NOAA National Climatic Data Center. Retrieved on October 24, 2006. Patricia U. Bonomi, “Under the Cope of Heaven. Religion, Society and Politics in Colonial America”, Oxford University Press, 1986, p. 32 Peter Kolchin, American Slavery: 1619-1877, New York: Hill and Wang, 1994, p.73 Richard H. Pildes, "Democracy, Anti-Democracy, and the Canon", Constitutional Commentary, Vol.17, 2000, p.12, accessed March 10, 2008 Historical Census Browser, 1900 US Census, University of Virginia, accessed March 15, 2008 "Integration with Dignity" (PDF). http://www.clemson.edu/caah/cedp/gantt/pdfs/ 004.pdf. "Population and Population Centers by State: 2000". United States Census Bureau. http://www.census.gov/ geo/www/cenpop/statecenters.txt. Retrieved on 2008-12-06. List of U.S. states by population density ^ "The Economic and Social Implications of the Growing Latino Population in South Carolina," A Study for the South Carolina Commission for Minority Affairs prepared by The Consortium for Latino Immigration Studies, University of South Carolina, August 2007. Retrieved June 4, 2008. ""Mexican Immigrants: The New Face of the South Carolina Labor Force," Moore School of Business, Division of Research, IMBA Globilization Project, University of South Carolina, March 2006. Gross Domestic Product by State, June 5, 2008. Retrieved March 15, 2009. S. Spacek, The American State Litter Scorecard, 2008 "www.aci-na.aero/static/entransit/ 2007_PRELIMl_passenger_ranking.xls". http://www.acina.aero/static/entransit/ 2007_PRELIMl_passenger_ranking.xls. "www.aci.aero/cda/aci/display/main/ aci_content.jsp?zn=aci&cp=1-5-54-57_9_2__". http://www.aci.aero/cda/aci/display/main/ aci_content.jsp?zn=aci&cp=1-5-54-57_9_2__. The South Carolina Encyclopedia, Walter Edgar, University of South Carolina Press "Video Poker Outlawed In South Carolina". http://casinogambling.about.com/library/weekly/ aa101899.htm. Statement by the South Carolina Law Enforcement Division regarding the change of Video Poker Machine Laws (In PDF Format) South Carolina Personal income tax, Bankrate.com, February 4, 2009. Retrieved March 15, 2009. ^ Sales and Use Tax Seminar Manual 2007, South Carolina Department of Revenue, January 2007. Retrieved March 15, 2009.

[11] [12]

[13]

Sister States
• Queensland, Australia • Rhineland-Palatinate, Germany • Bergamo, Italy

[14]

[15]

See also
• • [16] [17]

References
[1] ^ "Annual Estimates of the Resident Population for the United States, Regions, States, and Puerto Rico: April 1, 2000 to July 1, 2008". United States Census Bureau. http://www.census.gov/popest/states/tables/NSTEST2008-01.csv. Retrieved on 2009-02-01. ^ "Elevations and Distances in the United States". U.S Geological Survey. April 29, 2005. http://erg.usgs.gov/ isb/pubs/booklets/elvadist/elvadist.html#Highest. Retrieved on 2006-11-07. South Carolina, State of (1984), S.C. Code of Laws, SECTION 1-1-680. Official State fruit., http://www.scstatehouse.net/code/t01c001.htm, retrieved on 2007-07-15 South Carolina, State of (1984), S.C. Code of Laws, SECTION 1-1-690. Official State beverage., http://www.scstatehouse.net/code/t01c001.htm, retrieved on 2007-07-15 South Carolina, State of (1995), S.C. Code of Laws, SECTION 1-1-692. Official State hospitality beverage., http://www.scstatehouse.net/code/t01c001.htm, retrieved on 2007-07-15 South Carolina, State of (2006), S.C. Code of Laws, SECTION 1-1-682. Official state snack food., http://www.scstatehouse.net/code/t01c001.htm, retrieved on 2007-07-15 (Abridged from Seismicity of the United States, 1568-1989 (Revised), by Carl W. Stover and Jerry L. Coffman, U.S. Geological Survey Professional Paper 1527, United States Government Printing Office, Washington: 1993.) "South Carolina SC - Lakes". http://www.sciway.net/ tourism/lakes.html. [18]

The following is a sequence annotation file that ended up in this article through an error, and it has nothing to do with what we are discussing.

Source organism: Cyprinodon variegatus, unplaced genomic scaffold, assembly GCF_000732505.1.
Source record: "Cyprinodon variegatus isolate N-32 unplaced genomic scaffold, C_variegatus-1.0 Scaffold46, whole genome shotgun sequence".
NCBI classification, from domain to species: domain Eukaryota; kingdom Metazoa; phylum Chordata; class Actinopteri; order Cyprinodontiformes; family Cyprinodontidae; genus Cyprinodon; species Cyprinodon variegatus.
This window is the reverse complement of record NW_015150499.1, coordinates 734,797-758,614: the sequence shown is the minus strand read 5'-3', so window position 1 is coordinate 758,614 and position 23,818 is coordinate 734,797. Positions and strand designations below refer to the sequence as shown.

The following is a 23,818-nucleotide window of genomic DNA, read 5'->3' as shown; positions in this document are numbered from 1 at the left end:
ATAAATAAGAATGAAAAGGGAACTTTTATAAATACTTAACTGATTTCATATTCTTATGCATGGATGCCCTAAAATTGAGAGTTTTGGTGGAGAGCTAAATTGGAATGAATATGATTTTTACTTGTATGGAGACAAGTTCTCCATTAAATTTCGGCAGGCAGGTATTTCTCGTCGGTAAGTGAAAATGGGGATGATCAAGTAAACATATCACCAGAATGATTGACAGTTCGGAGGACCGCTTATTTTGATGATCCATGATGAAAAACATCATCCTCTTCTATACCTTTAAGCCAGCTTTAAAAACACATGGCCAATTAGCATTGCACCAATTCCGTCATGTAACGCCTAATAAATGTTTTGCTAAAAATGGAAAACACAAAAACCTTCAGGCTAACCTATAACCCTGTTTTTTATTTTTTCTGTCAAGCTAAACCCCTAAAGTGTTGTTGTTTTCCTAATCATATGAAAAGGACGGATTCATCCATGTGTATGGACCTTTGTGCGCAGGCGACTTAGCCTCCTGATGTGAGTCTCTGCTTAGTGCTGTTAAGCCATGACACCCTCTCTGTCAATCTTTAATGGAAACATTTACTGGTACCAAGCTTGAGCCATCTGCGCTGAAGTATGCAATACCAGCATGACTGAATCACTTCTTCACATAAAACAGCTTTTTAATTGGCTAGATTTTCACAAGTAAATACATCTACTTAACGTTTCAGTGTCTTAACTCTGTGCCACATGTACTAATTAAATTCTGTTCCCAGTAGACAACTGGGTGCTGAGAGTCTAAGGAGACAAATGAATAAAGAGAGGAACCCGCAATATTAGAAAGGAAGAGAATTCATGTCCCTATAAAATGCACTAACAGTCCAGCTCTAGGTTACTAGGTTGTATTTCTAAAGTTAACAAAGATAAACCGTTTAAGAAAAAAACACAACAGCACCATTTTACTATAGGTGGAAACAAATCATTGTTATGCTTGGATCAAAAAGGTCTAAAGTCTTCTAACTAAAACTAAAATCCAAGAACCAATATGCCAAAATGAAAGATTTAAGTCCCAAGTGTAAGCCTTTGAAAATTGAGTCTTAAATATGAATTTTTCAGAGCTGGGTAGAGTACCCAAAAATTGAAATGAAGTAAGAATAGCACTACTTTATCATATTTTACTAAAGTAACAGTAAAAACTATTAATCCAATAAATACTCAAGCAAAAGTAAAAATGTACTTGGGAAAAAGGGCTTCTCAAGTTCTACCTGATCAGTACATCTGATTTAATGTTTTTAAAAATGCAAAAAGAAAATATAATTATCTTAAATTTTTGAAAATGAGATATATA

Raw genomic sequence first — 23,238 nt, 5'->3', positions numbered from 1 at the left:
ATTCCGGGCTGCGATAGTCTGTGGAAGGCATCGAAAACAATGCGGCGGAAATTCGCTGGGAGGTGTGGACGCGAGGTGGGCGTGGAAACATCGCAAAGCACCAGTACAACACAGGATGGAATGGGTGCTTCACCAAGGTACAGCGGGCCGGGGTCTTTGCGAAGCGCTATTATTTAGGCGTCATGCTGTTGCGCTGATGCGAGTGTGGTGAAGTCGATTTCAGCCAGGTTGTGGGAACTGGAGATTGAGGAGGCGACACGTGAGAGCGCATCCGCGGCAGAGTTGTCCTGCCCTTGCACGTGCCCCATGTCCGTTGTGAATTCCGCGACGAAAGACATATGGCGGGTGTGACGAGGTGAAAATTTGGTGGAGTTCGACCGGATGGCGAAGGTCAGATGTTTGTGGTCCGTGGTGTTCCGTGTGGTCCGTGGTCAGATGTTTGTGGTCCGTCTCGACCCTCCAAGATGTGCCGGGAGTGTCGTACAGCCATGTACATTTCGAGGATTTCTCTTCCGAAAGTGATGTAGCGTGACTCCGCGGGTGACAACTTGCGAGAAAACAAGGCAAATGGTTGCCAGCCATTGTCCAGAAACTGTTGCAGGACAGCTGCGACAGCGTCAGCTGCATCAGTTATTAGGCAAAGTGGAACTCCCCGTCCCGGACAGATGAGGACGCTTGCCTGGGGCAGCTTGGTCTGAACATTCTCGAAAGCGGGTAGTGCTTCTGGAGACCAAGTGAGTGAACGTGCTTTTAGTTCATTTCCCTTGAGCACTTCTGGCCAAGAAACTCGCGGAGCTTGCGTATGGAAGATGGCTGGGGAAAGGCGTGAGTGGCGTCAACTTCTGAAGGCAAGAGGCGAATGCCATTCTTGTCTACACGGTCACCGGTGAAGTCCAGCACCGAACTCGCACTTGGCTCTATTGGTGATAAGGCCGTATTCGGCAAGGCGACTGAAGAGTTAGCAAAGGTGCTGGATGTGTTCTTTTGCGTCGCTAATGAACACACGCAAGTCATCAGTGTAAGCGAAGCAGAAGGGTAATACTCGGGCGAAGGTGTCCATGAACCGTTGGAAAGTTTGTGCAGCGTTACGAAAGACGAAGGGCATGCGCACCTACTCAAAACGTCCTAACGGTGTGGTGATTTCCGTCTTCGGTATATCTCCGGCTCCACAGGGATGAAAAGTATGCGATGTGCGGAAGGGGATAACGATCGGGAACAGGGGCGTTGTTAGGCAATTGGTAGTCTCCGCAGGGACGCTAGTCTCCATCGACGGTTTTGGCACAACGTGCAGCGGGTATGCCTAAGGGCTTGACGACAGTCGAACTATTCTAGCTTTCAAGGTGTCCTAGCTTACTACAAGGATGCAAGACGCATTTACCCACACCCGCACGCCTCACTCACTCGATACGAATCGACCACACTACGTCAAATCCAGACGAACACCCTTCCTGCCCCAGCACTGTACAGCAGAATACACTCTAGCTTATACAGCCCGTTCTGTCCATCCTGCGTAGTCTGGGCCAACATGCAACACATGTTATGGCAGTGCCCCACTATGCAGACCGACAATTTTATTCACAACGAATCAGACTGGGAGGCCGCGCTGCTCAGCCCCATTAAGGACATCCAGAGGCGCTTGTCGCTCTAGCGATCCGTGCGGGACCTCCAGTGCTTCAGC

[2]

[19] [20] [21]

[3]

[4]

[22]

[5]

[23] [24]

[6]

[25]

[7]

[26] [27]

[8]

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From Wikipedia, the free encyclopedia
[28] ^ A General Guide To South Carolina Sales and Use Tax, South Carolina Department of Revenue, October 12, 2007. Retrieved March 15, 2009. [29] South Carolina Inheritance and estate taxes, Bankrate.com, February 4, 2009. Retrieved March 15, 2009. [30] [1] [31] [2] [32] "Myrtle Beach Golf". http://www.igovacation.com/ search_rentals/stateinfo.asp?State=sc. [33] "GolfDigest.com - America’s 50 Toughest Golf Courses". http://www.golfdigest.com/courses/index.ssf?/courses/ gd200703toughestcourses.html. [34] "GolfDigest.com - America’s 100 Greatest Golf Courses". http://www.golfdigest.com/courses/americasgreatest/. [35] "S.C. operators stand ready to toast new free-pour law", [36] Foothills Brewing Concern, Inc. v. City of Greenville, Case No. 26467 (S.C. slip op. filed Mar. 31, 2008) [37] "Clemson smoking ban becomes law : Local News : Anderson Independent-Mail". http://www.independentmail.com/news/2008/jan/14/ clemson-smoking-ban-becomes-law. [38] http://www.columbiasc.net/downloads/ No%20Smoking%20-%20initial-banpenalties%2010208.pdf [39] http://www.sctobacco.org/smokefree/ smokefreecountiescitiestowns.aspx [40] "Restructuring proposal threatens checks and balances". http://statehousereport.com/columns/2003/ 03.0420.structure.htm. [41] "South Carolina DUI LAW". http://www.1800duilaws.com/states/sc.asp. [42] "Officials Investigate South Carolina Fire Tragedy. AP". http://www.wral.com/news/national_world/national/ story/1518087/. [43] Parents Pummeled by South Carolina Legislators. School Reform News. The Heartland Institute. [44] A review of SC School Bus Operations. South Carolina Legislative Audit Council. October 2001. [45] "SC Department of Health and Environmental Control". http://www.scdhec.net/health/minority/ cardiovascular.htm. [46] Edisto River [47] "Brookgreen Gardens". http://www.brookgreen.org/. [48] "Middleton Place". http://www.middletonplace.org/.